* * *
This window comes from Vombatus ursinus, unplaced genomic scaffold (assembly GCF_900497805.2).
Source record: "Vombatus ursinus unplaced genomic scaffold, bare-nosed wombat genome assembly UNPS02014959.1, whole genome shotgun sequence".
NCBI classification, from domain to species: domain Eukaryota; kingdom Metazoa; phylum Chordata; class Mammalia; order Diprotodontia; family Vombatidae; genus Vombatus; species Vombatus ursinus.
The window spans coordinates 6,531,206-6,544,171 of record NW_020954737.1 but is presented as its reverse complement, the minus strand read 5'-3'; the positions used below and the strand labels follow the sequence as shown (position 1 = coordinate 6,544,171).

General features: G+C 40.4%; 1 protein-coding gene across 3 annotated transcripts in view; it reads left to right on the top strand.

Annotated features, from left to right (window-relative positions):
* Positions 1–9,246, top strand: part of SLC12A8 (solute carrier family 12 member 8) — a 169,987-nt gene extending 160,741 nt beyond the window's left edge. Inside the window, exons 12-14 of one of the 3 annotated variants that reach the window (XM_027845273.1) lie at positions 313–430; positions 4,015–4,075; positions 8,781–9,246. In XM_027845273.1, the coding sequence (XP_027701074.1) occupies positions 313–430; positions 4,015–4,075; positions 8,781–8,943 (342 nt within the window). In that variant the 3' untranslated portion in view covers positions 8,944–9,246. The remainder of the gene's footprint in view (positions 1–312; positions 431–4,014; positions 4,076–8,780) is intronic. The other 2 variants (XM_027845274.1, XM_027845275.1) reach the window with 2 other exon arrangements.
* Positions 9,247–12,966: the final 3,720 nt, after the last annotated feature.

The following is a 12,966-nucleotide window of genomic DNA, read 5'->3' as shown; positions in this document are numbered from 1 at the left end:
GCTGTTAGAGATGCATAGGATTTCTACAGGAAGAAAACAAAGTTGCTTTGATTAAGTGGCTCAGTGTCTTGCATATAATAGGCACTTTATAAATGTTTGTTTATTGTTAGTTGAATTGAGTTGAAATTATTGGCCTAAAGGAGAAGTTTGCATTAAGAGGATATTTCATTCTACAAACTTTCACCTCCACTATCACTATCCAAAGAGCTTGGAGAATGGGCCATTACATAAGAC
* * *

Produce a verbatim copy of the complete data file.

This window comes from Vombatus ursinus, unplaced genomic scaffold (assembly GCF_900497805.2).
Source record: "Vombatus ursinus unplaced genomic scaffold, bare-nosed wombat genome assembly UNPS02014959.1, whole genome shotgun sequence".
NCBI classification, from domain to species: domain Eukaryota; kingdom Metazoa; phylum Chordata; class Mammalia; order Diprotodontia; family Vombatidae; genus Vombatus; species Vombatus ursinus.
The window spans coordinates 6,531,206-6,544,171 of record NW_020954737.1 but is presented as its reverse complement, the minus strand read 5'-3'; the positions used below and the strand labels follow the sequence as shown (position 1 = coordinate 6,544,171).

General features: G+C 40.4%; 1 protein-coding gene across 3 annotated transcripts in view; it reads left to right on the top strand.

Annotated features, from left to right (window-relative positions):
* Positions 1–9,246, top strand: part of SLC12A8 (solute carrier family 12 member 8) — a 169,987-nt gene extending 160,741 nt beyond the window's left edge. Inside the window, exons 12-14 of one of the 3 annotated variants that reach the window (XM_027845273.1) lie at positions 313–430; positions 4,015–4,075; positions 8,781–9,246. In XM_027845273.1, the coding sequence (XP_027701074.1) occupies positions 313–430; positions 4,015–4,075; positions 8,781–8,943 (342 nt within the window). In that variant the 3' untranslated portion in view covers positions 8,944–9,246. The remainder of the gene's footprint in view (positions 1–312; positions 431–4,014; positions 4,076–8,780) is intronic. The other 2 variants (XM_027845274.1, XM_027845275.1) reach the window with 2 other exon arrangements.
* Positions 9,247–12,966: the final 3,720 nt, after the last annotated feature.

The following is a 12,966-nucleotide window of genomic DNA, read 5'->3' as shown; positions in this document are numbered from 1 at the left end:
GCTGTTAGAGATGCATAGGATTTCTACAGGAAGAAAACAAAGTTGCTTTGATTAAGTGGCTCAGTGTCTTGCATATAATAGGCACTTTATAAATGTTTGTTTATTGTTAGTTGAATTGAGTTGAAATTATTGGCCTAAAGGAGAAGTTTGCATTAAGAGGATATTTCATTCTACAAACTTTCACCTCCACTATCACTATCCAAAGAGCTTGGAGAATGGGCCATTACATAAGAC